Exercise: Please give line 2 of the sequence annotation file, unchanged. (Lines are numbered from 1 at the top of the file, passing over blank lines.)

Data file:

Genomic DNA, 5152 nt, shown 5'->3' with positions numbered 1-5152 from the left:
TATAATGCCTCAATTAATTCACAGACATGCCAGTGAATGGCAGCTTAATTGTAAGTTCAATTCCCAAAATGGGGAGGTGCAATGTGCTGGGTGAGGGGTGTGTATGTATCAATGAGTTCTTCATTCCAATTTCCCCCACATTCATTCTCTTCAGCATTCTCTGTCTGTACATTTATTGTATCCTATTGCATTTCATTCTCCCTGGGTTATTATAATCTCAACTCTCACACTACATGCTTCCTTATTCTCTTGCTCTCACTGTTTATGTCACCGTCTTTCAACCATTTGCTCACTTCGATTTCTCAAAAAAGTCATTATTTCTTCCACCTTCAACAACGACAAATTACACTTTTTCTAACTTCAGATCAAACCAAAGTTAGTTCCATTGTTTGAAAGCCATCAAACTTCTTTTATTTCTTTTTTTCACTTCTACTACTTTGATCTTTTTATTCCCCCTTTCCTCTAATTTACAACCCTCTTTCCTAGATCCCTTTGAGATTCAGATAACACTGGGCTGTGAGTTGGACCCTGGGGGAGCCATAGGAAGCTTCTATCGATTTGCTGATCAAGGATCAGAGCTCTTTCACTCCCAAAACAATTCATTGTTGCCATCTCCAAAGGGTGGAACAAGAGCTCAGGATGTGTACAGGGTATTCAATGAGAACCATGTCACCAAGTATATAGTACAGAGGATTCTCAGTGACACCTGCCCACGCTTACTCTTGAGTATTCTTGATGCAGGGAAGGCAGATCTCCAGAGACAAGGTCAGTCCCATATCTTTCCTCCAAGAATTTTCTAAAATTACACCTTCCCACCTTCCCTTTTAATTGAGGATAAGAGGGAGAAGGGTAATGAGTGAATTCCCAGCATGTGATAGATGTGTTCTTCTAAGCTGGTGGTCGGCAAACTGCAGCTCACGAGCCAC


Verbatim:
TATAATGCCTCAATTAATTCACAGACATGCCAGTGAATGGCAGCTTAATTGTAAGTTCAATTCCCAAAATGGGGAGGTGCAATGTGCTGGGTGAGGGGTGTGTATGTATCAATGAGTTCTTCATTCCAATTTCCCCCACATTCATTCTCTTCAGCATTCTCTGTCTGTACATTTATTGTATCCTATTGCATTTCATTCTCCCTGGGTTATTATAATCTCAACTCTCACACTACATGCTTCCTTATTCTCTTGCTCTCACTGTTTATGTCACCGTCTTTCAACCATTTGCTCACTTCGATTTCTCAAAAAAGTCATTATTTCTTCCACCTTCAACAACGACAAATTACACTTTTTCTAACTTCAGATCAAACCAAAGTTAGTTCCATTGTTTGAAAGCCATCAAACTTCTTTTATTTCTTTTTTTCACTTCTACTACTTTGATCTTTTTATTCCCCCTTTCCTCTAATTTACAACCCTCTTTCCTAGATCCCTTTGAGATTCAGATAACACTGGGCTGTGAGTTGGACCCTGGGGGAGCCATAGGAAGCTTCTATCGATTTGCTGATCAAGGATCAGAGCTCTTTCACTCCCAAAACAATTCATTGTTGCCATCTCCAAAGGGTGGAACAAGAGCTCAGGATGTGTACAGGGTATTCAATGAGAACCATGTCACCAAGTATATAGTACAGAGGATTCTCAGTGACACCTGCCCACGCTTACTCTTGAGTATTCTTGATGCAGGGAAGGCAGATCTCCAGAGACAAGGTCAGTCCCATATCTTTCCTCCAAGAATTTTCTAAAATTACACCTTCCCACCTTCCCTTTTAATTGAGGATAAGAGGGAGAAGGGTAATGAGTGAATTCCCAGCATGTGATAGATGTGTTCTTCTAAGCTGGTGGTCGGCAAACTGCAGCTCACGAGCCAC